Oracle co-CEO Mark Hurd has passed away. His death was announced in a company-wide email by Oracle Chairman Larry Ellison on Friday (October 18).
Back in September, 62-year old Hurd began a leave of absence for unspecified health-related reasons.
It was understood co-CEO Safra Catz and Oracle founder Ellison would assume his responsibilities during this time.
Ellison wrote in the email: “It is with a profound sense of sadness and loss that I tell everyone here at Oracle that Mark Hurd passed away early this morning.
“Mark was my close and irreplaceable friend and trusted colleague.
“I know that many of us are inconsolable right now, but we are left with memories and a sense of gratitude…that we had the opportunity to get to know Mark, the opportunity to work with him…and become his friend.”
Mark Hurd’s legacy
It’s likely the company will look for a new partner soon to replace Hurd since Ellison has reportedly grown to appreciate the dual-CEO system.
One option is Jeff Henley, Oracle’s vice chairman, and former CFO.
According to Bloomberg, Ellison once mentioned Don Johnson, head of Oracle’s cloud infrastructure division, and Steve Miranda, head of Oracle’s applications unit as possible replacements to Hurd.
As of yet, no announcements have been made.
Under Hurd’s tenure, HP increased its revenue by about 60 percent and doubled the stock price, according to Bloomberg.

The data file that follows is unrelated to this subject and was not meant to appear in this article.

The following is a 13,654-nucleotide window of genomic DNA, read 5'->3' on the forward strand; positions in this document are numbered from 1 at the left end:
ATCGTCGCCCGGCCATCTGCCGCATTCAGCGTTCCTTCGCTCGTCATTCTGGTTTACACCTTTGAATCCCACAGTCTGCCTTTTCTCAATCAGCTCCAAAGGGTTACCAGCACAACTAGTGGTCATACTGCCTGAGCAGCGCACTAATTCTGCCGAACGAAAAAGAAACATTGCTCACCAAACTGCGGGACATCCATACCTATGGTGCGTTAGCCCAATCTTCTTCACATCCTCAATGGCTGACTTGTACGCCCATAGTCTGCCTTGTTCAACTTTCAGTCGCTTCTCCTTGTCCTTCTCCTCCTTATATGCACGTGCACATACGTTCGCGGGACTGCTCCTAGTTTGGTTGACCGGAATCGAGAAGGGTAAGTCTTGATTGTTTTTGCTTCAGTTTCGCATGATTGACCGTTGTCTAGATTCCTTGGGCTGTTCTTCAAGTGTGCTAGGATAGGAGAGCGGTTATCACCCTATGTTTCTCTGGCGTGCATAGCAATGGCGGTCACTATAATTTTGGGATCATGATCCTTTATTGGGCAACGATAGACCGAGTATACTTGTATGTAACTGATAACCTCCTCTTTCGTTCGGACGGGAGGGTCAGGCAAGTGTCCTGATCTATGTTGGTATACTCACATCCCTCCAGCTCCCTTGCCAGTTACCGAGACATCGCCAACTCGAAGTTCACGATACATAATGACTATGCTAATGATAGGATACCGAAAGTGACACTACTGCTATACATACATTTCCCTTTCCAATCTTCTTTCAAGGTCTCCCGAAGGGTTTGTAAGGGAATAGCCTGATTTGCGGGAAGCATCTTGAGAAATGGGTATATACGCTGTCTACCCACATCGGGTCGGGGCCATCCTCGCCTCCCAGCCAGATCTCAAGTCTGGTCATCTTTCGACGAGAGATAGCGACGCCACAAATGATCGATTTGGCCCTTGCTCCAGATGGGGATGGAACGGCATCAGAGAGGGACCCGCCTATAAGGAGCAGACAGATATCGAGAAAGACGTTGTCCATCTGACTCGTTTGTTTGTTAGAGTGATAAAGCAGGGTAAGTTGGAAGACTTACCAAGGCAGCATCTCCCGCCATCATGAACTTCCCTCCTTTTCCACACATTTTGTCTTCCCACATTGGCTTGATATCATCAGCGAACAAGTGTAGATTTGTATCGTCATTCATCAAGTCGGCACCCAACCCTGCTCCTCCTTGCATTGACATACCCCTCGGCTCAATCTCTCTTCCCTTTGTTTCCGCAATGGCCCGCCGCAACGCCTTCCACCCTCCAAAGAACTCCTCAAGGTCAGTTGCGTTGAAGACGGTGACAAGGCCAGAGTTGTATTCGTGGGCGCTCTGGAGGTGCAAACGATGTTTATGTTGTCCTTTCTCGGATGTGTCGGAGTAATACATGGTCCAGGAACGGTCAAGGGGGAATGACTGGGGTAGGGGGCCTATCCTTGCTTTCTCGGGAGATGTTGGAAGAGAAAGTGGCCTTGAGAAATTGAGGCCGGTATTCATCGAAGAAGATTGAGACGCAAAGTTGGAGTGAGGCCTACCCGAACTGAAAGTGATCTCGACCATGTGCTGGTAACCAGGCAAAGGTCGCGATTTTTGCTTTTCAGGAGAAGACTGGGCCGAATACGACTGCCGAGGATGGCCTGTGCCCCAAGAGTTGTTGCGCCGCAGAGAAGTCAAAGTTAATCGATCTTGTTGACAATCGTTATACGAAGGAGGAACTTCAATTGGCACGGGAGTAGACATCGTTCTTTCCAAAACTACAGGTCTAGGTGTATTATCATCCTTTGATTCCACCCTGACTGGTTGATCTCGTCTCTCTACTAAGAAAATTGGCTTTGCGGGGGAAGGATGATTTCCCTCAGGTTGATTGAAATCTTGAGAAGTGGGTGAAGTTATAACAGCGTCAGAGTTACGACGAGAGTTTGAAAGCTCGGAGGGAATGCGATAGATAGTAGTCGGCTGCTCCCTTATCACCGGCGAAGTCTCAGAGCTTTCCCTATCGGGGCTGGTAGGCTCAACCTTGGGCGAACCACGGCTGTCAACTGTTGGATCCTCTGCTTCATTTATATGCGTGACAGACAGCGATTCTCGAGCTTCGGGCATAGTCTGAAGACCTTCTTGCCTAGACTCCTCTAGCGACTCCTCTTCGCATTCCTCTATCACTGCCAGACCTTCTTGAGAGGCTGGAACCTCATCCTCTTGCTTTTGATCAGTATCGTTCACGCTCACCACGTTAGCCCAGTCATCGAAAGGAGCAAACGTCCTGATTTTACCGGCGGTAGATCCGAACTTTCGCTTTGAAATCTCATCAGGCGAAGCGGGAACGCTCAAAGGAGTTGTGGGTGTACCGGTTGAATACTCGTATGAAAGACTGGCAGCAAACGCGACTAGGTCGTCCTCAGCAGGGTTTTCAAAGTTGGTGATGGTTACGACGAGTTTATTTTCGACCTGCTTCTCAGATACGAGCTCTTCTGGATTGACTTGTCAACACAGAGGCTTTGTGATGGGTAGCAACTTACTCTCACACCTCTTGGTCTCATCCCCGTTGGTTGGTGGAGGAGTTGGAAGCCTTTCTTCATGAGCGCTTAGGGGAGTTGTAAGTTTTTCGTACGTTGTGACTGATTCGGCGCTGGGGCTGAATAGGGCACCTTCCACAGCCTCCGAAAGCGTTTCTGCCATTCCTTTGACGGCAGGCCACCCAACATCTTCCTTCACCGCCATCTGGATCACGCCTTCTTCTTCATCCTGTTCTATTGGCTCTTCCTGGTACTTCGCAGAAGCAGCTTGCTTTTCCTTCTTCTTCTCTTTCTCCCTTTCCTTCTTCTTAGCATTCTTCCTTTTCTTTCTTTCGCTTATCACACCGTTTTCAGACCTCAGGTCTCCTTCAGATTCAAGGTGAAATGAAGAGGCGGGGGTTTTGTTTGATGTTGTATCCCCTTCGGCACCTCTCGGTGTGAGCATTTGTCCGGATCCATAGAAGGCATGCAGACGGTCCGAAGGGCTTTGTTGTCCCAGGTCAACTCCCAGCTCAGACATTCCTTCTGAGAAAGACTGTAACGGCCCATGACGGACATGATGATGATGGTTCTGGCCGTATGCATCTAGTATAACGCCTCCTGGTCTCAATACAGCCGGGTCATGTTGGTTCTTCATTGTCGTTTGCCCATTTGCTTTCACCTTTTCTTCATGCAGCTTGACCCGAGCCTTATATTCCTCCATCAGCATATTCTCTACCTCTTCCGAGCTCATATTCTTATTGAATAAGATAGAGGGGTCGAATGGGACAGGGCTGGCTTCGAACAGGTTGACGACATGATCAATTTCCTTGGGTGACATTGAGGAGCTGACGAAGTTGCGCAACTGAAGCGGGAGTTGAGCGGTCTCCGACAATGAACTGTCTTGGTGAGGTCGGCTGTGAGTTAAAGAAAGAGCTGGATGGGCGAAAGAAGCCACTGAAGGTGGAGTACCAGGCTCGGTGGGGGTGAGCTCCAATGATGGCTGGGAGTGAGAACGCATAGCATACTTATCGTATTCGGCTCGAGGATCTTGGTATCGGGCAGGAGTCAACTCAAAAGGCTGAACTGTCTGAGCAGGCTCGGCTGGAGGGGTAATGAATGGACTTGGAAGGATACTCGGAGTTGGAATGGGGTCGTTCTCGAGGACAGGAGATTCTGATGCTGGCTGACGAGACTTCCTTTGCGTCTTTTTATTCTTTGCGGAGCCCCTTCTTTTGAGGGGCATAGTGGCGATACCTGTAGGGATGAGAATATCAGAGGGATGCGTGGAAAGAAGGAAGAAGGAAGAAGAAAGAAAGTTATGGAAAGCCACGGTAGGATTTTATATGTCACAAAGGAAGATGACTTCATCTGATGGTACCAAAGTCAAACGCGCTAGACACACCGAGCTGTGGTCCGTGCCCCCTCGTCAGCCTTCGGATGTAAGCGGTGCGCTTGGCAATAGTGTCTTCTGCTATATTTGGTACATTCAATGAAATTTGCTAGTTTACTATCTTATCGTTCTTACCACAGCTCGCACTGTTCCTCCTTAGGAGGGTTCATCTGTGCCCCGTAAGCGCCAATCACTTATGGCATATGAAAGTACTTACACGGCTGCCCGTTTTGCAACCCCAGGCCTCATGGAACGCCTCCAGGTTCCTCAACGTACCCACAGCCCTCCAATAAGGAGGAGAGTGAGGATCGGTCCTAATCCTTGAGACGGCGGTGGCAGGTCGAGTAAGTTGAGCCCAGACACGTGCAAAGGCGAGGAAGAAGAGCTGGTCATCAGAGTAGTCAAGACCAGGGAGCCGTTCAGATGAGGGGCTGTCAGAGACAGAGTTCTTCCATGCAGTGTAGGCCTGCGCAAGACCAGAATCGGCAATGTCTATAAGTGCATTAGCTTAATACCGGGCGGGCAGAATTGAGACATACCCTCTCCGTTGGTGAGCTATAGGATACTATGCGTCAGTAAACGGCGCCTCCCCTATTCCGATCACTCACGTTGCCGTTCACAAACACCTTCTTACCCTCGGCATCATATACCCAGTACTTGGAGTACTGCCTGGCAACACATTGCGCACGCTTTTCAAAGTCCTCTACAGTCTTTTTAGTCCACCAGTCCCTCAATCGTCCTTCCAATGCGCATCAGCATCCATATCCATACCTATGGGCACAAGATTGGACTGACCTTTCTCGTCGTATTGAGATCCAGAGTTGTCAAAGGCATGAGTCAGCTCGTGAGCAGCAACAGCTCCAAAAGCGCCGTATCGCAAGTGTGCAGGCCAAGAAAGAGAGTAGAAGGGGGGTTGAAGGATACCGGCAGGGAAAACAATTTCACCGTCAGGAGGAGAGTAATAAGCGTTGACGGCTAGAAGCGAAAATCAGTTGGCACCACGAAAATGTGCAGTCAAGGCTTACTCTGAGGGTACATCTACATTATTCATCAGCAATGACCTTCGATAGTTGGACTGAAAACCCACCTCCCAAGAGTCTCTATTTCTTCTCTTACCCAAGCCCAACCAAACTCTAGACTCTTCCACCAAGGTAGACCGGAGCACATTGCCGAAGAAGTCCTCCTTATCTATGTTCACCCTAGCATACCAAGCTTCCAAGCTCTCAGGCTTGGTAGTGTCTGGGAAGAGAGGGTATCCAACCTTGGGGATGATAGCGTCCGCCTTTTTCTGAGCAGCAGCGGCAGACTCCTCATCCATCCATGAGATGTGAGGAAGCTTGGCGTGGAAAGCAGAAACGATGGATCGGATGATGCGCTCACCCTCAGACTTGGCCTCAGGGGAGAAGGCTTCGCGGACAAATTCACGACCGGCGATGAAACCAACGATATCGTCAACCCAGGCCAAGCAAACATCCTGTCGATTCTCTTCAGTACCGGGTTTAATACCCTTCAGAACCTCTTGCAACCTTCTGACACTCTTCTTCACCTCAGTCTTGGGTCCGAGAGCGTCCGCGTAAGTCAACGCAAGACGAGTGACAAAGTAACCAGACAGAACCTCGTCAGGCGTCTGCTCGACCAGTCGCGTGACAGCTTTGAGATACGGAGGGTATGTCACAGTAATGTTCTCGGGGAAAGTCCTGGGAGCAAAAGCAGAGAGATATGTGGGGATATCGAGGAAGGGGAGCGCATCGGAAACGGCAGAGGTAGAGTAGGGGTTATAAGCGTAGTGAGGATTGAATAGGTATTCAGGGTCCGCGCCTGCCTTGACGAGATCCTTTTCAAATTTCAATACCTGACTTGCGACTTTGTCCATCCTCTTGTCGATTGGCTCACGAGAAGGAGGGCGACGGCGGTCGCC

A controversial figure, in 2006 he launched an investigation into internal leaks from the company’s board.
Security consultants were hired to conduct surveillance on journalists, staff and HP board members - acquiring phone and fax records.
The California attorney general’s office opened a criminal probe into possible privacy violations, and HP’s chairwoman at the time, Patricia Dunn, resigned her post when the scandal broke.
For his part, Hurd defended the need to investigate company leakers but claimed he didn’t know about the investigators’ tactics.
Hurd was eventually ousted from HP following a sexual harassment probe in 2010 that found he had violated company standards.
"Hurd saw business as a battlefield and himself as a master general," Bloomberg
Appointed by then-CEO Ellison in 2010, Hurd was named president of Oracle Corporation alongside Safra A. Catz, succeeding former president Charles Phillips.
On September 18, 2014, Ellison announced he was stepping down as CEO of Oracle, with Hurd and Catz both becoming CEOs.
As part of the promotion, Hurd was given control of sales, service, and marketing, while Catz would oversee operations, legal and finance departments. Oracle would go on to sack thousands of employees across several purges.
An effective CEO, Oracle's cloud business would grow by around 82 percent between 2015 and 2016 and would invest $5.1 billion into research and development.
At the time Hurd and Catz were named CEOs, Oracle’s central business was selling software designed to run on gear owned by the customer and charging a license fee.
Despite Hurd dismissing the concept of hyperscale data centers back in 2012, by 2015 he was a big supporter of focusing on a cloud platform, predicting that by 2025 all enterprise data would be stored in the cloud.